Saturday, June 25, 2022

Improve Nur alert to spread information of missing children quickly, widely

Secara Rawak

KUCHING: There has been an urgent need to improve the National Urgent Response (Nur) alert system to ensure it spreads information quickly and as fast as possible to help trace missing children (below 12 years of age).

Bandar Kuching Member of Parliament (MP) Dr Kelvin Yii said this would help law enforcement agencies in carrying out investigations and lead to fast arrests or high chances of a missing child being saved.

He said the four-year-old boy who went missing from a house in Taman Riverview, Bintawa since Monday, was a serious matter; hence, the alert should have been sent or spread quickly and widely.

“However, the accessibility of this Nur alert is very limited and from this case alone, I have double checked with multiple people that live in the area and they themselves have not received any of such alerts.

“This is something serious and I am disappointed that the alert and awareness of the missing child is not widespread even among the residents and public of that area,” he said in a statement today.

“Such alerts and information are necessary for yielding a quick public response, and enable the people to help to keep a lookout for the missing child,” he said.

Dr Yii said according to the Malaysian Communications and Multimedia Commission (MCMC), cellular users must first go through some procedures and choose to accept the Nur alert before it could be sent.

He said all these procedures create barriers and limit the efficiency and effectiveness of the alert.

“Thus, there must be a significant improvement to this alert system as we cannot rely solely on the law enforcement officers sticking “missing person” posters around the banks and public places. We need to adopt technology to ensure the alert is quick and widespread,” he added.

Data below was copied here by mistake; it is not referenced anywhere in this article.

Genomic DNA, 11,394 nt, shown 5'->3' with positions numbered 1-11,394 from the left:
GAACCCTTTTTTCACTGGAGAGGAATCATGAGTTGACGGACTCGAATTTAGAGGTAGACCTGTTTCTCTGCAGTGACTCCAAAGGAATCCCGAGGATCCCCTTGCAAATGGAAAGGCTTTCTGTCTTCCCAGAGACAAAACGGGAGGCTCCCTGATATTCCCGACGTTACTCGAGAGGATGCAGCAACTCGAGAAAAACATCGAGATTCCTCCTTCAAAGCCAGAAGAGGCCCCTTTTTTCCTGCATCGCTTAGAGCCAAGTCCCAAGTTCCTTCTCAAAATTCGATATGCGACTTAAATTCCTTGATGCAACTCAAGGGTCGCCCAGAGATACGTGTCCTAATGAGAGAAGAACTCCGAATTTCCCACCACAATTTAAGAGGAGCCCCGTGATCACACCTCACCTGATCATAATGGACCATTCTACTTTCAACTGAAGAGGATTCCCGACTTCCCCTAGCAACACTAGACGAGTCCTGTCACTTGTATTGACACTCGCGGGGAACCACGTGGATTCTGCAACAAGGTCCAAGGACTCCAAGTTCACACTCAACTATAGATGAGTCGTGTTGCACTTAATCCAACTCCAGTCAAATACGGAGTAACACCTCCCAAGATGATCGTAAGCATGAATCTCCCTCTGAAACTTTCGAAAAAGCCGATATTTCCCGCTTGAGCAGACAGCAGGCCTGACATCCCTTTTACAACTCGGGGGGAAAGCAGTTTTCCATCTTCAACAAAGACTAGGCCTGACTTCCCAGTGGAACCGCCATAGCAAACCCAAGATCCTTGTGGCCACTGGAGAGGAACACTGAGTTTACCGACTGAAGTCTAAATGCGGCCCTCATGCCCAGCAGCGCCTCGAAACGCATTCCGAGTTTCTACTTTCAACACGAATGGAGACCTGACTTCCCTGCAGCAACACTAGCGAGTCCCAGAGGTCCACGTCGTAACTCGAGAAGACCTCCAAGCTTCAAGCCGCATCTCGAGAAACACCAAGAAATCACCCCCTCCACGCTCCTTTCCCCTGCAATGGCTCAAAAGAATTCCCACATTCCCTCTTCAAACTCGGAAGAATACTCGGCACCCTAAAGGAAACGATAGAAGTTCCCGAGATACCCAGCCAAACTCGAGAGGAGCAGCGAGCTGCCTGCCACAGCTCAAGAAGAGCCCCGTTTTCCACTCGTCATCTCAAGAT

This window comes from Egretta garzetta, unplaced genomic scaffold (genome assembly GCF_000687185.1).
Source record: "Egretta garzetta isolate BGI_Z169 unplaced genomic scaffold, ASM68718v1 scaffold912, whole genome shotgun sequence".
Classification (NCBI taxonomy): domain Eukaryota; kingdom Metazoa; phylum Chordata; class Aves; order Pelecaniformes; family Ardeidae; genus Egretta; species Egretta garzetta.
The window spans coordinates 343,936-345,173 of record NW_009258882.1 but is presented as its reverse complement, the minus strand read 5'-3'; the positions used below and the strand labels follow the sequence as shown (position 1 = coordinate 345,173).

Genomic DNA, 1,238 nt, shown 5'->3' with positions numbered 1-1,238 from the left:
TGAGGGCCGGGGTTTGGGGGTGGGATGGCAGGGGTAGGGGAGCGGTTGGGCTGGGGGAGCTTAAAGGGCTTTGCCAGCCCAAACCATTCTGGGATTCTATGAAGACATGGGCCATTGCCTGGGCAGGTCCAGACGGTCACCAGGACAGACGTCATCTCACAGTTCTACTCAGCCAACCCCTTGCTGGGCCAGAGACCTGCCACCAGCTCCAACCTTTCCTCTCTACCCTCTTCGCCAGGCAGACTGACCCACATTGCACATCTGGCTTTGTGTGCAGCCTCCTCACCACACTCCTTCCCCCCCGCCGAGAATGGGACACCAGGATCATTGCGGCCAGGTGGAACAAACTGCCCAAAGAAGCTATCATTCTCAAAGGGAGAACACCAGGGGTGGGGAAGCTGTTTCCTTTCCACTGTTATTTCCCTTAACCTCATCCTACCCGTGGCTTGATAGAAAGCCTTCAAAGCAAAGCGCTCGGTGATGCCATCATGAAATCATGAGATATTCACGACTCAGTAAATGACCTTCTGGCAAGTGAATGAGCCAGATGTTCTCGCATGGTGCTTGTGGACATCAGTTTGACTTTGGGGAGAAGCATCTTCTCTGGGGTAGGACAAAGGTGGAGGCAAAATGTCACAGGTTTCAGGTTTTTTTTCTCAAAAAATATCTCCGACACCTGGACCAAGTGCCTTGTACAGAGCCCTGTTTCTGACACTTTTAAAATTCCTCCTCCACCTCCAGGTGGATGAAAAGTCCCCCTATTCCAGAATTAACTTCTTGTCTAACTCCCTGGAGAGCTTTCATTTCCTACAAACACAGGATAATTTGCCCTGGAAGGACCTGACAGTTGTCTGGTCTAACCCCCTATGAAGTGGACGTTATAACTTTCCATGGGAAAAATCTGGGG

Yii suggested having a single platform where all such important information can be accessed directly not just by different enforcement agencies, but also by shopping malls, banks, and elected representatives’ office, and cinemas, members of the public and among others.

He said any obstacles to obtaining such an alert, especially all kinds of confusing consent procedures should be removed.

“Once such information is available (at the particular platform) it can be spread on all social platforms including Facebook, Instagram, Telegram, Whatsapp and even SMS/MMS of the residents in the surrounding areas.

“I strongly believe the public will understand and be supportive to receive such an alert on their phone rather than all kinds of unnecessary spam and government propaganda on their phones especially when they can participate to save a child’s life,” he added.

Yesterday, the missing boy’s mother, Dynasty Chang, accompanied by the Sarawak United Peoples’ Party (SUPP) Youth secretary-general Milton Foo – have appealed to the public to help to search for her missing son.

Eric Chang, or nickname ‘Duck Duck’ was reported missing from a house at Lorong 2, Taman Riverview and a police report was lodged on the same day.

Foo said the boy was last seen wearing a dark blue t-shirt with black short pants, about 100cm tall.

Foo said the child’s mother had to undergo a medical procedure while the father was still recovering from an accident; hence, he was unfit to take care of the child. Thus, the family had decided to send the child to the friend’s house last month.

He urged the public not to speculate on the incident and allow the police to conduct investigation thoroughly.

Meanwhile, Kuching police chief ACP Ahsmon Bajah has confirmed the case, adding that the case is being investigated under Section 31 of the Child Act 2001 against the mother’s friend.

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